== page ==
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19 June 2017

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The nature of Britain’s economy puts it in a unique position to be able to help the current remittance framework, says Dipti Pardeshi. Photo: Daniel Leal-Olivas/AFP/Getty Images

Remittances Help Migrants' Families and the UK

United Kingdom - This is a win-win situation, for individuals and countries receiving remittances and for a more financially and socially inclusive UK, writes Dipti Pardeshi.

Friday is the International Day of Family Remittances, a day dedicated to recognising the significant contribution that migrants make to the wellbeing of families back home and to the development of their countries of origin.

We at the International Organization for Migration call for a wider and more active recognition of the many potential benefits of remittances for those who receive them, and financial inclusion for the many migrants who now form part of our community.

Remittances help to cover the costs of basic needs. This includes education, housing, food and health. They also impact positively on savings, investments and job creation in communities. They represent an important safety net in times of crisis, providing critical resources which can help families cope with sudden shocks, for example a poor crop yield, or a natural disaster.

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Children celebrate International Migrants Day in Egypt, 18 December 2016. Photo: Ingy Mehanna/IOM 2016

Undeniable Trends That Make International Cooperation on Migration Essential

These trends point more than ever to the need for better international migration governance and cooperation:

  1. Proven, Overwhelming Benefits: Migration has been beneficial for the people and economies of countries of origin, destination and transit throughout history.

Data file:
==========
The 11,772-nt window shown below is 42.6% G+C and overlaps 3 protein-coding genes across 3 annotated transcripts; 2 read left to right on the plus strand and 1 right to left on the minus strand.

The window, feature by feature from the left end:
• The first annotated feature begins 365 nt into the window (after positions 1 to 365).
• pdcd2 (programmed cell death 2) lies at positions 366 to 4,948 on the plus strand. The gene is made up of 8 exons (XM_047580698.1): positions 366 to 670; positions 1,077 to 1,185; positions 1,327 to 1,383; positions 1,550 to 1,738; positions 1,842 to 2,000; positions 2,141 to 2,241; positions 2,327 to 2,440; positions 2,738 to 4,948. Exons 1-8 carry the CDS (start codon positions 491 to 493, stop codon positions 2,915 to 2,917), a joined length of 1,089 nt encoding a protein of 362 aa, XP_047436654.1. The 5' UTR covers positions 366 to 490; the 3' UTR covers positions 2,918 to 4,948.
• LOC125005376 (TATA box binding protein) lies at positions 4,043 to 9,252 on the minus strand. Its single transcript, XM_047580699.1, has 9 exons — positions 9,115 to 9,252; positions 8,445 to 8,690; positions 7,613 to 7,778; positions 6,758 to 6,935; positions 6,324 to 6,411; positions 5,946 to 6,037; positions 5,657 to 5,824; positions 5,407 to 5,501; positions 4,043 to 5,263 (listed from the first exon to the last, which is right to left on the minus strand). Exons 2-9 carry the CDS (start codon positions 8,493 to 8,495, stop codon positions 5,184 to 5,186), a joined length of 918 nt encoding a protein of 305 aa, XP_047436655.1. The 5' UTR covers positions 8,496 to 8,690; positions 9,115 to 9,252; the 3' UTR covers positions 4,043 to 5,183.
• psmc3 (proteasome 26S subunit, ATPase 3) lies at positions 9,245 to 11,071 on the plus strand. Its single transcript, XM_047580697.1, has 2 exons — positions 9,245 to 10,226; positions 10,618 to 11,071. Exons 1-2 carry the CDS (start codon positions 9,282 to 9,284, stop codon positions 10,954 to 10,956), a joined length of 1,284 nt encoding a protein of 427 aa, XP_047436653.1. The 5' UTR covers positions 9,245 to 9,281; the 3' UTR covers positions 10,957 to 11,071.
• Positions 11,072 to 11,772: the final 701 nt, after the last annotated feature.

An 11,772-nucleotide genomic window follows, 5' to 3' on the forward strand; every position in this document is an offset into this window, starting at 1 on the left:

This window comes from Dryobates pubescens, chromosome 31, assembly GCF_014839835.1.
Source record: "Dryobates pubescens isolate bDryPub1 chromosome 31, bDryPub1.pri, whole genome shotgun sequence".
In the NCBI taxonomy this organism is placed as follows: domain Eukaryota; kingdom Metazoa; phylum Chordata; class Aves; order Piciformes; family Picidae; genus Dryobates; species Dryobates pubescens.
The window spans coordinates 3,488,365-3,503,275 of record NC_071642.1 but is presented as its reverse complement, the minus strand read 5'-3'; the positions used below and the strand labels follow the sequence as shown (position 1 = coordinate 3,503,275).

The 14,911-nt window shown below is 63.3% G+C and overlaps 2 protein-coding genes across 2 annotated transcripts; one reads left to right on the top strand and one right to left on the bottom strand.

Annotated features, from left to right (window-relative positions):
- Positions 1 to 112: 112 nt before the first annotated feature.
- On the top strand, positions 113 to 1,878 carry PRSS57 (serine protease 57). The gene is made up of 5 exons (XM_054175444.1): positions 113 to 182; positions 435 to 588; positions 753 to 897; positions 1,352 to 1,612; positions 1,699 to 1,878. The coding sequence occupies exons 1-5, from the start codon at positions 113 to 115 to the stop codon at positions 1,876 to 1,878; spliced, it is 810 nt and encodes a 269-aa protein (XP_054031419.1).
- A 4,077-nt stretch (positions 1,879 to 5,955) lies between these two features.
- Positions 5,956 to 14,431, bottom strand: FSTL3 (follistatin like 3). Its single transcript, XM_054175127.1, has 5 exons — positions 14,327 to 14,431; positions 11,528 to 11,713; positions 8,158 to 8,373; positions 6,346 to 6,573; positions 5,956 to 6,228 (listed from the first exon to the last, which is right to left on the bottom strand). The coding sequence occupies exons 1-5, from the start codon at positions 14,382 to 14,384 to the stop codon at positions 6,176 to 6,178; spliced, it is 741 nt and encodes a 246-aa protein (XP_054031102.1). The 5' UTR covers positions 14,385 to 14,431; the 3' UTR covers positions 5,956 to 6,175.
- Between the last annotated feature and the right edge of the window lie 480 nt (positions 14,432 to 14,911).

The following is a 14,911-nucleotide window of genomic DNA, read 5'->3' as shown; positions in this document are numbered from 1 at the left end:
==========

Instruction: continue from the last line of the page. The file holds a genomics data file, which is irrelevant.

2. Crisis Situations: Although, most migration today is voluntary and regular, too many people are still forced from their homes by conflict, human rights abuses, natural or man-made disasters and extreme poverty.
  3. Countries with Numerous Migration Statuses: Countries are at once countries of origin, transit and destination for migrants, like never before.
  4. South-South Migration: Capacities and resources in poorer countries have not kept pace with growing South-South migration

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Major Global Brands Commit to Preventing Forced Labour in Supply Chains

Germany - The UN Migration Agency (IOM) joins leading global brands, government officials, trade associations, recruiters and other expert organizations in Berlin to tackle forced labour in supply chains and encourage international companies to commit to the ethical recruitment of migrant workers.

Participants at the Annual Leadership Forum for Responsible Recruitment are sharing best practices on effective approaches to ensure that migrant workers in their supply chains are recruited ethically, including strategies to promote and implement the Employer Pays Principle.